Ask your insurer for documentation on what the plan will and won't cover if you need emergency care. (The insurer's website or handbook may not be up to date). For example, get clarity on your ER copay and coinsurance and on what the plan will cover if you’re not admitted. Your insurer can also tell you which area hospitals take your insurance. You can then ask the billing department at your hospital of choice whether the ER doctors participate in your insurance plan.

And because most insurers cover medically necessary ambulance rides, know how your plan defines that—typically, it means you are unconscious, bleeding heavily, or in severe pain.

To find out more on what other states are doing and share your story, go to Consumer Reports' End Surprise Medical Bills site.

Questions to Ask at the Hospital

When you call 911, a dispatcher will send the closest available ambulance, so there’s no way to know whether it will be in your insurance network. And though you can request a particular hospital, it's the ambulance staff’s call—and usually they will choose the closest facility that’s properly equipped to treat you, says Scott Moore, President of EMS Resource Advisors and a consultant to the American Ambulance Association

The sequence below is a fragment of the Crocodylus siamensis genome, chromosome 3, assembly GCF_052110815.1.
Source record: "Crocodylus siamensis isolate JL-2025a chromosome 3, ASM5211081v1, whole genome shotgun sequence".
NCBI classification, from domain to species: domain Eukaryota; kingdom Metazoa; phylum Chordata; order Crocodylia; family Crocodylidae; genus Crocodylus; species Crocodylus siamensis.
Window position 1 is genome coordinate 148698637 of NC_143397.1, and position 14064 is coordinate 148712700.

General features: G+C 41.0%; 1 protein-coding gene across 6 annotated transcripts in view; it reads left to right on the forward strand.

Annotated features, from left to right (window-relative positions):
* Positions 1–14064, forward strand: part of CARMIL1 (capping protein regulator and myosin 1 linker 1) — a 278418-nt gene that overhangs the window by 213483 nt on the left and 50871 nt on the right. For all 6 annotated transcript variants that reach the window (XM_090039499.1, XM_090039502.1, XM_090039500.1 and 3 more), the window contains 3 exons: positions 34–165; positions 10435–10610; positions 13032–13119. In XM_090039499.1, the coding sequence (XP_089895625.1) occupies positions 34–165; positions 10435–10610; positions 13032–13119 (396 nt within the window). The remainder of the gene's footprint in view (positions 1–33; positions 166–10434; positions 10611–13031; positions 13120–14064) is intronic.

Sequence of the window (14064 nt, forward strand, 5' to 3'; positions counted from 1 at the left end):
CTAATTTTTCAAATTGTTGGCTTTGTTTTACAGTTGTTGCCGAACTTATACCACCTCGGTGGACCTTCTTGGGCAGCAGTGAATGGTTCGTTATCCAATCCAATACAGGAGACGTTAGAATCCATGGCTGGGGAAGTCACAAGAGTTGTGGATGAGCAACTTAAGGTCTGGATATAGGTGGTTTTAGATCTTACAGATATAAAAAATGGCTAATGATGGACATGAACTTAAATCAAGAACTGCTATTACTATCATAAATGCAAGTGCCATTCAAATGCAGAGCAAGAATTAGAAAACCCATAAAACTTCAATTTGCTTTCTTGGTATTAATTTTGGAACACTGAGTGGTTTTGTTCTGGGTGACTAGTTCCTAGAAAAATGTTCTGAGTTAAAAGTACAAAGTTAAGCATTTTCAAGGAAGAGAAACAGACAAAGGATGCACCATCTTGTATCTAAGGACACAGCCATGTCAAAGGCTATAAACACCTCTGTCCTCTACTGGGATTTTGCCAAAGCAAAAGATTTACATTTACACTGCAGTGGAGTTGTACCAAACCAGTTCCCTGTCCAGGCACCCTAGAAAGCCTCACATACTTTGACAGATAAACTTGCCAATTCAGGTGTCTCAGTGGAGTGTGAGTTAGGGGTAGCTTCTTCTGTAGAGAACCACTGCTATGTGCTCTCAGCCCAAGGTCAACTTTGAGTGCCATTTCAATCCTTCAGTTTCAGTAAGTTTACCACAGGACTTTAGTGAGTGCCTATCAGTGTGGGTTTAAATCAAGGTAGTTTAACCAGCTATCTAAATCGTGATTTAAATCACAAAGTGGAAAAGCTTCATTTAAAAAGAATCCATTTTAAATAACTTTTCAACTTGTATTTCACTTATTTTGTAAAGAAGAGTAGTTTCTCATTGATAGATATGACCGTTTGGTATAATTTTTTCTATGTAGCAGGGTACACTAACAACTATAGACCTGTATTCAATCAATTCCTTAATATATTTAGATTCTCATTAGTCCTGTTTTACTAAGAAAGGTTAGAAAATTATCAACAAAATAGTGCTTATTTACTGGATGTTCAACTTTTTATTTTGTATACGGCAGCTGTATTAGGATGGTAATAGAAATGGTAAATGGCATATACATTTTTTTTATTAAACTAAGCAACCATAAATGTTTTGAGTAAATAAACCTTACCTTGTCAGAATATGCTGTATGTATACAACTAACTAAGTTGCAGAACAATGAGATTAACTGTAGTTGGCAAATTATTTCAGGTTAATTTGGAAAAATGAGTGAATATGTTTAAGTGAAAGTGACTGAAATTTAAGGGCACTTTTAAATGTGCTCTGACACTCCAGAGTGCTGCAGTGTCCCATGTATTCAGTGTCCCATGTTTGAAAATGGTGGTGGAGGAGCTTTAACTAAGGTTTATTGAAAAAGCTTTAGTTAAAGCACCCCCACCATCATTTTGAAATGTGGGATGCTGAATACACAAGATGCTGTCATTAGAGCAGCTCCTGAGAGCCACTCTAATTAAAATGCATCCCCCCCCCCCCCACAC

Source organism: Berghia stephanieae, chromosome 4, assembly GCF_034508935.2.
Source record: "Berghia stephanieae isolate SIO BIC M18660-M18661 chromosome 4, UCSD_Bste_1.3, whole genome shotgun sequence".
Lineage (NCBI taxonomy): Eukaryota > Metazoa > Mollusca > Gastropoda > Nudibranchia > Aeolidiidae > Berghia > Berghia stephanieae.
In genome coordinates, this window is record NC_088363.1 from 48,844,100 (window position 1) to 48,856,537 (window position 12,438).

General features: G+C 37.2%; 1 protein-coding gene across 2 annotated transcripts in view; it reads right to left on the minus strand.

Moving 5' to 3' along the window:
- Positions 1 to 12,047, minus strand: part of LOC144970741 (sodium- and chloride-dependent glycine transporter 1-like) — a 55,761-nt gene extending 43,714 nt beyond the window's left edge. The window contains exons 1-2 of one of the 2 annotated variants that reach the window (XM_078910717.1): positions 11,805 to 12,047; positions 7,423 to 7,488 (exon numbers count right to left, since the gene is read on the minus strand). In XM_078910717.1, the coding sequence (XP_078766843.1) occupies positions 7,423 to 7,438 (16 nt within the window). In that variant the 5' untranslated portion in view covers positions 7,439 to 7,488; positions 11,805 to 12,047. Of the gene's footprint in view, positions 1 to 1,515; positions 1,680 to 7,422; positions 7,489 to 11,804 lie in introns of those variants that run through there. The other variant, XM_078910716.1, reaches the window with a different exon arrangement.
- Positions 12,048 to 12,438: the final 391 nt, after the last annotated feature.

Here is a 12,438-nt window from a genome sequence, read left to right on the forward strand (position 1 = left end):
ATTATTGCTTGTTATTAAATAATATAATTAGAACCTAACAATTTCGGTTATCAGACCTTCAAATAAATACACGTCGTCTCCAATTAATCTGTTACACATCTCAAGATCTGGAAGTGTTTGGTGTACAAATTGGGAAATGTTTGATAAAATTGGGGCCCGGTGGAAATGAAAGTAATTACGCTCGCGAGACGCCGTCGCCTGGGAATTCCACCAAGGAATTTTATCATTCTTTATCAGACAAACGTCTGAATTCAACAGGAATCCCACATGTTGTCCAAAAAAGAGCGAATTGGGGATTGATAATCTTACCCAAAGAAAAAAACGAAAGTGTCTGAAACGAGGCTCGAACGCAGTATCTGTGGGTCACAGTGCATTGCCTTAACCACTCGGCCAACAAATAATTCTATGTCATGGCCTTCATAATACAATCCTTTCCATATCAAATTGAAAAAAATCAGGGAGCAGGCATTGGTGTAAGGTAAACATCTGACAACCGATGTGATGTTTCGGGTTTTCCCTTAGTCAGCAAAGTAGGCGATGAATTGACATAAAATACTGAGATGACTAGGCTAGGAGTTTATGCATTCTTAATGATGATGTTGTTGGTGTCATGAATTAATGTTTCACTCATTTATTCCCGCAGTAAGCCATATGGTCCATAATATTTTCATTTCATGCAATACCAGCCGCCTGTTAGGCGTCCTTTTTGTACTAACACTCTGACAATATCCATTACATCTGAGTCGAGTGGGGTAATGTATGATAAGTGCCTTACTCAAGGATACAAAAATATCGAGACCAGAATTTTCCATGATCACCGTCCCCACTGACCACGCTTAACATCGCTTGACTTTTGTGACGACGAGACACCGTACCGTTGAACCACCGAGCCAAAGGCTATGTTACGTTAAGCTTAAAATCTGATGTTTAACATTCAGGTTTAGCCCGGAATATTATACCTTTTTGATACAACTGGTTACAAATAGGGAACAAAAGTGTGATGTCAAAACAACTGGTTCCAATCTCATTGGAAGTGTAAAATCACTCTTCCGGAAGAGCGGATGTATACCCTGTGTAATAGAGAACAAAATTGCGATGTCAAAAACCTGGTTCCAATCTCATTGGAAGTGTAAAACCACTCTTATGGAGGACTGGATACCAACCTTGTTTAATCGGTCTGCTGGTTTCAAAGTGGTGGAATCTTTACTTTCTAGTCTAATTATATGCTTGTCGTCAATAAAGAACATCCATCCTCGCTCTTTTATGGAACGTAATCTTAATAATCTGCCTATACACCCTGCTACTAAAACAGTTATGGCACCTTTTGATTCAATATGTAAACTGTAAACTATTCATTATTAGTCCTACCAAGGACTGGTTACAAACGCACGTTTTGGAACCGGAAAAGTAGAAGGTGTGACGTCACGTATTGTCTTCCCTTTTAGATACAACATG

In certain situations, say you have a head trauma and need a CAT scan, you'll go to the hospital that the paramedics know has the equipment you need for the appropriate treatment. "If I drive past a hospital, I better have a good reason that I went to another one farther away," says Moore, who is also an EMT. If someone else calls an ambulance and you don't need it, you typically won't be billed unless you get transported, says Moore, though you may be charged for services provided on the scene. 

Under the Affordable Care Act, if you need emergency care, your co-pay or co-insurance cannot be higher than your in-network rate, even at out-of-network hospitals. But the law doesn’t prevent out-of-network providers from billing you for the remainder after you’ve received care.